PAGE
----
3. Strategic Capacity Management 4. Manufacturing Processes 5. Services Processes 6. Six-Sigma Quality
The second section of Operations and Supply Management: The Core is centered on the design and analysis of business processes. Maybe becoming an efficiency expert is not your dream, but it is important to learn the fundamentals. Have you ever wondered why you always have to wait in line at one store but another one seems to be on top of the crowds? The key to serving customers well, whether with products or with services, is having a great process. We use processes to do most things. You probably have a regular process that you use every morning. What are the tasks associated with your process? Do you brush your teeth, take a shower, dress, make coffee, and read the paper? Have you ever thought about how the tasks should be ordered or what the best way to execute each task is? In making these decisions you are allocating your own personal capacity.* This section is about designing efficient processes and allocating capacity for all types of businesses. Companies also need to develop a quality philosophy and integrate it into their processes. Actually, quality and process efficiency are closely related. Have you ever done something but then had to do it again because it was not done properly the first time? This section considers these subjects in both manufacturing and service industries.
*The original version of the movie “Cheaper by the Dozen” made in the 1950s was based upon the life of Frank Gilbreth who invented motion study in the 1900s. Gilbreth was so concerned with personal efficiency that he did a study of whether it was faster and more accurate to button one’s seven button vest from the bottom up or the top down. (Answer: bottom up!)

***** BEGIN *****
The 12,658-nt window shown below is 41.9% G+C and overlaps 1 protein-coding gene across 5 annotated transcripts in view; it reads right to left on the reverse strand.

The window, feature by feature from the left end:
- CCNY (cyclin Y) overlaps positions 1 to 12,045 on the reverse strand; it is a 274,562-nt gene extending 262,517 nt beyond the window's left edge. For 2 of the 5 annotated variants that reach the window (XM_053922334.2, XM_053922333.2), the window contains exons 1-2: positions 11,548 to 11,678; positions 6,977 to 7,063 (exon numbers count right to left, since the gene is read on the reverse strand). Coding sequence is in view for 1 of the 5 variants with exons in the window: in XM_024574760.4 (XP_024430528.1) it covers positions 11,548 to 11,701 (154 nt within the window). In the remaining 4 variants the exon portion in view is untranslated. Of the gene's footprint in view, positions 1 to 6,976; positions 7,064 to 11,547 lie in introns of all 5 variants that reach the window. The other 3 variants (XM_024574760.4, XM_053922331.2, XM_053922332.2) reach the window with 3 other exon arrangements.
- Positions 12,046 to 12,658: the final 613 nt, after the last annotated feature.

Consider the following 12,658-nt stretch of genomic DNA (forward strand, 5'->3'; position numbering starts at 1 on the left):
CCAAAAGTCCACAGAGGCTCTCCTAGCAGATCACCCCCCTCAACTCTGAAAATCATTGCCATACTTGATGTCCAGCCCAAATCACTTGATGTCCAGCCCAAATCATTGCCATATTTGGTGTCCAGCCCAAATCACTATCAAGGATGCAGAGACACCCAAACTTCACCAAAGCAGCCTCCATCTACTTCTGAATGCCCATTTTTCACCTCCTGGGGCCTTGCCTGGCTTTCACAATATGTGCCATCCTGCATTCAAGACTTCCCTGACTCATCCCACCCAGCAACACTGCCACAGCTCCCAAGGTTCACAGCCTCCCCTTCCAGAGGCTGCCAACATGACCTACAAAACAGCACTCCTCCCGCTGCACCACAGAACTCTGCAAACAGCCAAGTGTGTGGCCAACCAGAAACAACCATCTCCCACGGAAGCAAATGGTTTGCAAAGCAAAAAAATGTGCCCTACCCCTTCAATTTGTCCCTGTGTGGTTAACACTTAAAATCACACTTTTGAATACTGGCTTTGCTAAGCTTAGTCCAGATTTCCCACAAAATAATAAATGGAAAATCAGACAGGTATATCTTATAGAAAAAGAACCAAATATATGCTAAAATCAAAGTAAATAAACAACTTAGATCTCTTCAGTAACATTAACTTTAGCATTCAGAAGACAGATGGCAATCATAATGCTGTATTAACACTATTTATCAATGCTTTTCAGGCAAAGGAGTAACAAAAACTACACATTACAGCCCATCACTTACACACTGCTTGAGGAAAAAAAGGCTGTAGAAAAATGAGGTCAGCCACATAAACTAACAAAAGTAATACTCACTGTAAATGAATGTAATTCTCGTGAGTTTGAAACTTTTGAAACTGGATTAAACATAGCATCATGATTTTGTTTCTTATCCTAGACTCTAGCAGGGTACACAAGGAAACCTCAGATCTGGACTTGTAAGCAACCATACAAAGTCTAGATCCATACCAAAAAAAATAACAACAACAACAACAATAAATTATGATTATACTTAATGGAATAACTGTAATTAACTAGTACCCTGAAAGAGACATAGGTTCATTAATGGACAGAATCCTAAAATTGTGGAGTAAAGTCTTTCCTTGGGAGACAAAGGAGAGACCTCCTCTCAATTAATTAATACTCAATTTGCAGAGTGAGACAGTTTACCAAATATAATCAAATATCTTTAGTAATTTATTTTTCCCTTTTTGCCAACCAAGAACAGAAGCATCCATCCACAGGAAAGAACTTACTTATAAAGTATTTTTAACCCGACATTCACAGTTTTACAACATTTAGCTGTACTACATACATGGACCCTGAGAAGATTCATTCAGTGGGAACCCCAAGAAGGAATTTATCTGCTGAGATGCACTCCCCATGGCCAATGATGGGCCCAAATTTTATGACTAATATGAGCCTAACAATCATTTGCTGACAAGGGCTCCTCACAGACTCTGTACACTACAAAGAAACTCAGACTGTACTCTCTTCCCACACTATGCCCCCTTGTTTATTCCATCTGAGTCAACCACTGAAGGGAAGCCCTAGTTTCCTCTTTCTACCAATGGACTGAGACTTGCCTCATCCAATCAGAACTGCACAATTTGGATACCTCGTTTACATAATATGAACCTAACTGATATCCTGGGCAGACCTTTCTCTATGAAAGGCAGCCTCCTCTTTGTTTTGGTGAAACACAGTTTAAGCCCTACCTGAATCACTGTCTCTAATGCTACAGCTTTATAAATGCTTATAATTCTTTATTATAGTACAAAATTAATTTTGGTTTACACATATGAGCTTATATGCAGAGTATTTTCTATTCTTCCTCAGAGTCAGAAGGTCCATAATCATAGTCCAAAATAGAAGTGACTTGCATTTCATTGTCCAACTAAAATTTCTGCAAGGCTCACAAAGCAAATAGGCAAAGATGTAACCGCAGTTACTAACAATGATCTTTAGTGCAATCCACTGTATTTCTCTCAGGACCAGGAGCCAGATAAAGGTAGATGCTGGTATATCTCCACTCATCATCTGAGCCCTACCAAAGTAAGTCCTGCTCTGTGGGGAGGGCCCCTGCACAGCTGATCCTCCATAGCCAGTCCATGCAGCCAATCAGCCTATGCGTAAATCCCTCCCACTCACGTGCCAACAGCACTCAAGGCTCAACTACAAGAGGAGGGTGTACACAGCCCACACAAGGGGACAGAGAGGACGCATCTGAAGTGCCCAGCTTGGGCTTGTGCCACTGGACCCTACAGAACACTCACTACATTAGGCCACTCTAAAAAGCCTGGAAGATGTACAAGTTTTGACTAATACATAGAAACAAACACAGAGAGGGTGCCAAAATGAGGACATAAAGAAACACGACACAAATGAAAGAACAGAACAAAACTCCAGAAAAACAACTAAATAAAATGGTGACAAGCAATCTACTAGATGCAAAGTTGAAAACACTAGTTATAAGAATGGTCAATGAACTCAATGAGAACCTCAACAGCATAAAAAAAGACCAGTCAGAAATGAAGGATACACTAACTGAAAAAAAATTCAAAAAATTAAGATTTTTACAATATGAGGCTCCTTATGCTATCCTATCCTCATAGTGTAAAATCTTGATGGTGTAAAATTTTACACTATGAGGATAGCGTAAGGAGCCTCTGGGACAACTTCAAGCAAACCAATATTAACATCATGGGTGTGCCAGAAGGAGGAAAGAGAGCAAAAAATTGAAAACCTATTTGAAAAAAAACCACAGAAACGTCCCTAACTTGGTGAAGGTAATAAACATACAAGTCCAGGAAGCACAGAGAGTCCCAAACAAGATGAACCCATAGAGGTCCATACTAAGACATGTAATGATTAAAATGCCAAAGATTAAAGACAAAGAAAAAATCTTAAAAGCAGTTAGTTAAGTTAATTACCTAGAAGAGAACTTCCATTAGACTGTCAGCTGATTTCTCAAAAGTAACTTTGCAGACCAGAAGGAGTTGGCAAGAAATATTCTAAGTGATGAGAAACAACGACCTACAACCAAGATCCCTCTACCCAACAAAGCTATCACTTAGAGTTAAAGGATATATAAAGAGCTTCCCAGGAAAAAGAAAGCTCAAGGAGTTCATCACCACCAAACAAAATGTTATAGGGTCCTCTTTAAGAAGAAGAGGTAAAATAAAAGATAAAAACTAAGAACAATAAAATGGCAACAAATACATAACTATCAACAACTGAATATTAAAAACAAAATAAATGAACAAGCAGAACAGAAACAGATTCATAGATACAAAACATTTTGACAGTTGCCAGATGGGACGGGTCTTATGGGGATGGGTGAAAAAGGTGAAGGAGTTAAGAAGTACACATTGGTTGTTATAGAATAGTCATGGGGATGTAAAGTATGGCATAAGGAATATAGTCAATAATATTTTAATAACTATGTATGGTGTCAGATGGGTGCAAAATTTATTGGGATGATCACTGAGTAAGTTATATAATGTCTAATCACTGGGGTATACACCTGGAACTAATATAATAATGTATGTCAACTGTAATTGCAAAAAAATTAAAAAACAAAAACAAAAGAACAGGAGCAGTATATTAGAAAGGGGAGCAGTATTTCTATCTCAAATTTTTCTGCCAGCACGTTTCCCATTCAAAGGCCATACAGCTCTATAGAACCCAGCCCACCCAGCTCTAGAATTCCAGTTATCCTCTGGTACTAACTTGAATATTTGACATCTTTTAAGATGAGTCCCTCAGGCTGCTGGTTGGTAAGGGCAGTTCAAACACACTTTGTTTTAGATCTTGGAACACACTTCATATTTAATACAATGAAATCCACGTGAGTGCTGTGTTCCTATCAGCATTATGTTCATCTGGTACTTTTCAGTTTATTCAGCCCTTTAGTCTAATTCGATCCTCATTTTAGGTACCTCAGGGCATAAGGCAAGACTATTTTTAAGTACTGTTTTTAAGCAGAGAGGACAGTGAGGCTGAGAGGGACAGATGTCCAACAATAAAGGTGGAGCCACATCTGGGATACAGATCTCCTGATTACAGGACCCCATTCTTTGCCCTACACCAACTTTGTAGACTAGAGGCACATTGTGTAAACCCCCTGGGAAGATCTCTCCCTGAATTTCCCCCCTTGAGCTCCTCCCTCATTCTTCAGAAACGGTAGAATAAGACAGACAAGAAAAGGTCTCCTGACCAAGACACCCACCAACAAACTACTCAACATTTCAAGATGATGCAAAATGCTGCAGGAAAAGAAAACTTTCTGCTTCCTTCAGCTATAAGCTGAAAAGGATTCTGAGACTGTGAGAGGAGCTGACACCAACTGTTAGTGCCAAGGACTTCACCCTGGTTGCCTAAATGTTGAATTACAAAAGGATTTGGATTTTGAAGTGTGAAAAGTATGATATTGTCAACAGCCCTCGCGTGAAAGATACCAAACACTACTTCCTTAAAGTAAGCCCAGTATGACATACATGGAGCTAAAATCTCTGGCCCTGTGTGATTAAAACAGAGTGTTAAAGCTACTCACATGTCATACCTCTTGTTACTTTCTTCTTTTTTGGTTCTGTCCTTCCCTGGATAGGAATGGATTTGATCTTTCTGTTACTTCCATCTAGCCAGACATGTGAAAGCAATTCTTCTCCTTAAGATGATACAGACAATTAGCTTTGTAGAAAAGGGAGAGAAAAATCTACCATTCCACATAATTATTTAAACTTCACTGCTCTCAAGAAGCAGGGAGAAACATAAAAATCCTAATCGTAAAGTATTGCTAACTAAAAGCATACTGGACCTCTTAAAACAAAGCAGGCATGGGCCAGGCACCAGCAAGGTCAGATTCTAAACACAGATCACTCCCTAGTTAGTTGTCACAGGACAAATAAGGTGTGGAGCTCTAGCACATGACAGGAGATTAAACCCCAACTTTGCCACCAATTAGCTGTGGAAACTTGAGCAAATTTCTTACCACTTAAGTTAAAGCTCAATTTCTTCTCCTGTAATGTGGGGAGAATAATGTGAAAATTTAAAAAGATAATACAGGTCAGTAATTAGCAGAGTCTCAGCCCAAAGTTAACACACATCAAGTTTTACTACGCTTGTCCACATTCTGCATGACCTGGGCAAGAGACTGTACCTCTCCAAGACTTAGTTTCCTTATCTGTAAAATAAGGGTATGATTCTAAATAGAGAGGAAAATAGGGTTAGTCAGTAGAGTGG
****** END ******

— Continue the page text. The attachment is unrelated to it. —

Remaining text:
STRATEGIC CAPACITY MANAGEMENT
After reading the chapter you will: 1. Know what the concept of capacity is and how important it is to “manage” capacity over time. 2. Understand the impact of economies of scale on the capacity of a ﬁrm. 3. Understand what a learning curve is and how to analyze one. 4. Understand how to use decision trees to analyze alternatives when faced with the problem of adding capacity. 5. Understand the differences in planning capacity between manufacturing ﬁrms and service ﬁrms.
Shouldice Hospital: Hernia Surgery Innovation Capacity Management in Operations Capacity defined Strategic capacity planning defined
Capacity Planning Concepts
Economies and Diseconomies of Scale Capacity Focus Capacity Flexibility Best operating level defined Capacity utilization rate defined Capacity Focus defined Economies of scope defined
The Learning Curve
Plotting Learning Curves Logarithmic Analysis Learning Curve Tables Learning curve defined
Considerations in Adding Capacity Capacity cushion defined Determining Capacity Requirements Using Decision Trees to Evaluate Capacity Alternatives
Planning Service Capacity
Capacity Planning in Service versus Manufacturing Capacity Utilization and Service Quality
Summary Case: Shouldice Hospital—A Cut Above
S H O U L D I C E H O S P I TA L : H E R N I A S U R G E RY I N N O VAT I O N During World War II, Dr. Edward Earle Shouldice, a major in the army, found that many young men willing to serve their country had to be denied enlistment because they needed surgical treatment to repair hernias before they could be pronounced physically fit for military training. In 1940, hospital space and doctors were scarce, especially for a nonemergency surgery that normally took three weeks of hospitalization. So, Dr. Shouldice resolved to do what he could to alleviate the problem. Contributing his services at no fee, he performed an innovative method of surgery on 70 of those men, speeding their induction into the army. The recruits made their success stories known, and by the war’s end, more than 200 civilians had...
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